./node_modules/.bin/webpack --config webpack.config.js

Creating a bundle after every change you make to your files gets tedious. Thankfully, because of a command we specified in package.json, we can continuously watch for changes and compile bundles automatically using the command below:

npm run watch

7. Integrate with Django

If you don’t already have a requirements.txt file in the root of your project repository folder, go ahead and create one, adding this line to the file:

django-webpack-loader

From the terminal, execute (make sure your virtualenv is activated if you’re using one):

pip install -r requirements.txt

In settings.py, add webpack_loader to your installed apps and copy and paste the webpack loader configurations.

INSTALLED_APPS = (
...
'webpack_loader',
)
WEBPACK_LOADER = {
'DEFAULT': {
'BUNDLE_DIR_NAME': 'bundles/',
'STATS_FILE': os.path.join(BASE_DIR, 'webpack-stats.json'),
}
}

In your templates folder, add the following to a new or existing html file:

{% load render_bundle from webpack_loader %}
<!DOCTYPE html>
<html>
<head>
<meta charset="UTF-8">
<title>Example</title>
</head>
 <body>
<div id="react"></div>
{% render_bundle 'main' %}

</body>
</html>

Connect your template to a view, and the the view to a url. Navigate to the page and you should see “Hello, world”.

8. Send Django model data to React

Let’s display something more interesting and send model data information from a database to React using Nick Sweeting’s Page-As-A-Component solution.

You can modify the rest of the code snippets to fit your existing django project. I’ll assume we have a class in models.py called Question (from the official Django tutorial):

class Question(models.Model):
question_text = models.CharField(max_length=200)
pub_date = models.DateTimeField('date published')

We can create a list of all Question objects with these values in a view.

views.py

from django.views import View
...
class PollQuestions(View):
title = "Questions"
template = 'polls/questions.html'

def get(self, request):
questions = list(Question.objects.values('pk', 'question_text'))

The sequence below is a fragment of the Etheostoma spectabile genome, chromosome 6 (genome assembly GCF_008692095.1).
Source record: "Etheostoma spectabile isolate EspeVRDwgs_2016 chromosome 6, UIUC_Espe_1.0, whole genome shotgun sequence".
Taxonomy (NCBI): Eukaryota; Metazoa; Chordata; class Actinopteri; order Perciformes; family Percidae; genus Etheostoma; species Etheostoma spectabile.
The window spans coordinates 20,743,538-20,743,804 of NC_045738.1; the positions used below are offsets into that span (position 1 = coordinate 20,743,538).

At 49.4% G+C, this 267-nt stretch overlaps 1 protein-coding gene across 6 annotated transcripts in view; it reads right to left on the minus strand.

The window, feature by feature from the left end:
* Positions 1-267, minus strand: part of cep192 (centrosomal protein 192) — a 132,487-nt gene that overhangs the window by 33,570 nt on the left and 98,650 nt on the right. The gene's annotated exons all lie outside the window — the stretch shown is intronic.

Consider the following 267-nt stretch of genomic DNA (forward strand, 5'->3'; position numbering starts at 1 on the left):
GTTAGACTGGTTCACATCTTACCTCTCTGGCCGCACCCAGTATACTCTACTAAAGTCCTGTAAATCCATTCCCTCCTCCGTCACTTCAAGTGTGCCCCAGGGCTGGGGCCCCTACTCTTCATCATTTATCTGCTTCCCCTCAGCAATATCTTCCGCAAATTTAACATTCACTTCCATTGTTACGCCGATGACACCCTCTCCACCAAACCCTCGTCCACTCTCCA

context = {
'question_text': self.title,
'props': questions,
}

return render(request, self.template, context)

You’ll notice we never defined a value called ‘pk,’ (primary key) but we can ask for it’s value in the list because django assigns one automatically when the model instance is created. React will require some kind of key so we use pk here.

If you are curious, you can fire up the django shell: python manage.py shell and view the serialized query of your model instances with ‘pk’ included:

>>> from polls.models import Question
>>> questions = Question.objects.all()
>>> from django.core import serializers
>>> serializers.serialize("json", questions)
{your model results here}

Hook up the view to the url:

urls.py

path('questions/', PollQuestions.as_view(), name='questions')

Now let’s take the html we created above and make sure the render_bundle script is loaded after the props are declared. The ‘safe’ flag is there so that we later pass a raw python list to our javascript.

{% load render_bundle from webpack_loader %}
<!DOCTYPE html>
<html>
<head>
<meta charset="UTF-8">
<title>Questions</title>
</head>
<body>
<h1>Questions</h1>
<div id="react"></div>
<script>
window.props = {{ props|safe }};
window.react_mount = document.getElementById('react');
</script>
{% render_bundle 'main' %}

</body>
</html>

Now let’s modify the index.js we made above:

import React from 'react'
import ReactDOM from 'react-dom'

class Test extends React.Component {
render() {
var list = window.props;
return <div>{list.map(item => <TestChild key={item.pk}
question={item.question_text}/> )}</div>;
}
}

class TestChild extends React.Component {
render() {
return <li><b>{this.props.question}</b></li>;
}
}


ReactDOM.render(
<Test/>,
window.react_mount,
);

That’s it! Run the django server and you should now see a list of information from your model data.

Also feel free to check out the github repository created for this tutorial:

Hope this helped! Let us know in the comments if you run into trouble.

Further Reading